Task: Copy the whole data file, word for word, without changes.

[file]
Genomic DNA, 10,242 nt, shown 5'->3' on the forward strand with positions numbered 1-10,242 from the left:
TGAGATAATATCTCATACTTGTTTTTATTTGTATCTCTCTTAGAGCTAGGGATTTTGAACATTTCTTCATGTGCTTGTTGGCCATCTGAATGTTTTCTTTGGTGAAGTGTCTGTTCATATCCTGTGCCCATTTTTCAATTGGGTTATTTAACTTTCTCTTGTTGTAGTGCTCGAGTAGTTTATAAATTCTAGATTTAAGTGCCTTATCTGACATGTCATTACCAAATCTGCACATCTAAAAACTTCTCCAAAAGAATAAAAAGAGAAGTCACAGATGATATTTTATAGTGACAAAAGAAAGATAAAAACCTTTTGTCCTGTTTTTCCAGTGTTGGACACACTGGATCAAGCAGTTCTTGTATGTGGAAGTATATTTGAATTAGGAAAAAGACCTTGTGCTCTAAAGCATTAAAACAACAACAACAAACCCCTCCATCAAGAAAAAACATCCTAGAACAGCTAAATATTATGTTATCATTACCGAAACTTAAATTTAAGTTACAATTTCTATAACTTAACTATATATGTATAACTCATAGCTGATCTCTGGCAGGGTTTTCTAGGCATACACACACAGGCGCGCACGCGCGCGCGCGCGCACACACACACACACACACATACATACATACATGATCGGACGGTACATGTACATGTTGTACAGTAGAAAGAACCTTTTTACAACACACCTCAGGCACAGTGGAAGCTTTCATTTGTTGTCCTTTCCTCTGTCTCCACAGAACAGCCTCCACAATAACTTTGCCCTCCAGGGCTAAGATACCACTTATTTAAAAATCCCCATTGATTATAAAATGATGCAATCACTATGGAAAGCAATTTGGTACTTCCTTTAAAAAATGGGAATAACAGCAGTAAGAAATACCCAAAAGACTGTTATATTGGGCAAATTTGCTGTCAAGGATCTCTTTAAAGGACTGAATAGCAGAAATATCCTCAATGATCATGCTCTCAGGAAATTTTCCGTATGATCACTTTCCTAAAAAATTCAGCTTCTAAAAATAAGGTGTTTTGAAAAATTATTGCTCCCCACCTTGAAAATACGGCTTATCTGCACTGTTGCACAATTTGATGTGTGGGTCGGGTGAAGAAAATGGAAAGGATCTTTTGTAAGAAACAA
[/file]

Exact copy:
Genomic DNA, 10,242 nt, shown 5'->3' on the forward strand with positions numbered 1-10,242 from the left:
TGAGATAATATCTCATACTTGTTTTTATTTGTATCTCTCTTAGAGCTAGGGATTTTGAACATTTCTTCATGTGCTTGTTGGCCATCTGAATGTTTTCTTTGGTGAAGTGTCTGTTCATATCCTGTGCCCATTTTTCAATTGGGTTATTTAACTTTCTCTTGTTGTAGTGCTCGAGTAGTTTATAAATTCTAGATTTAAGTGCCTTATCTGACATGTCATTACCAAATCTGCACATCTAAAAACTTCTCCAAAAGAATAAAAAGAGAAGTCACAGATGATATTTTATAGTGACAAAAGAAAGATAAAAACCTTTTGTCCTGTTTTTCCAGTGTTGGACACACTGGATCAAGCAGTTCTTGTATGTGGAAGTATATTTGAATTAGGAAAAAGACCTTGTGCTCTAAAGCATTAAAACAACAACAACAAACCCCTCCATCAAGAAAAAACATCCTAGAACAGCTAAATATTATGTTATCATTACCGAAACTTAAATTTAAGTTACAATTTCTATAACTTAACTATATATGTATAACTCATAGCTGATCTCTGGCAGGGTTTTCTAGGCATACACACACAGGCGCGCACGCGCGCGCGCGCGCACACACACACACACACACATACATACATACATGATCGGACGGTACATGTACATGTTGTACAGTAGAAAGAACCTTTTTACAACACACCTCAGGCACAGTGGAAGCTTTCATTTGTTGTCCTTTCCTCTGTCTCCACAGAACAGCCTCCACAATAACTTTGCCCTCCAGGGCTAAGATACCACTTATTTAAAAATCCCCATTGATTATAAAATGATGCAATCACTATGGAAAGCAATTTGGTACTTCCTTTAAAAAATGGGAATAACAGCAGTAAGAAATACCCAAAAGACTGTTATATTGGGCAAATTTGCTGTCAAGGATCTCTTTAAAGGACTGAATAGCAGAAATATCCTCAATGATCATGCTCTCAGGAAATTTTCCGTATGATCACTTTCCTAAAAAATTCAGCTTCTAAAAATAAGGTGTTTTGAAAAATTATTGCTCCCCACCTTGAAAATACGGCTTATCTGCACTGTTGCACAATTTGATGTGTGGGTCGGGTGAAGAAAATGGAAAGGATCTTTTGTAAGAAACAA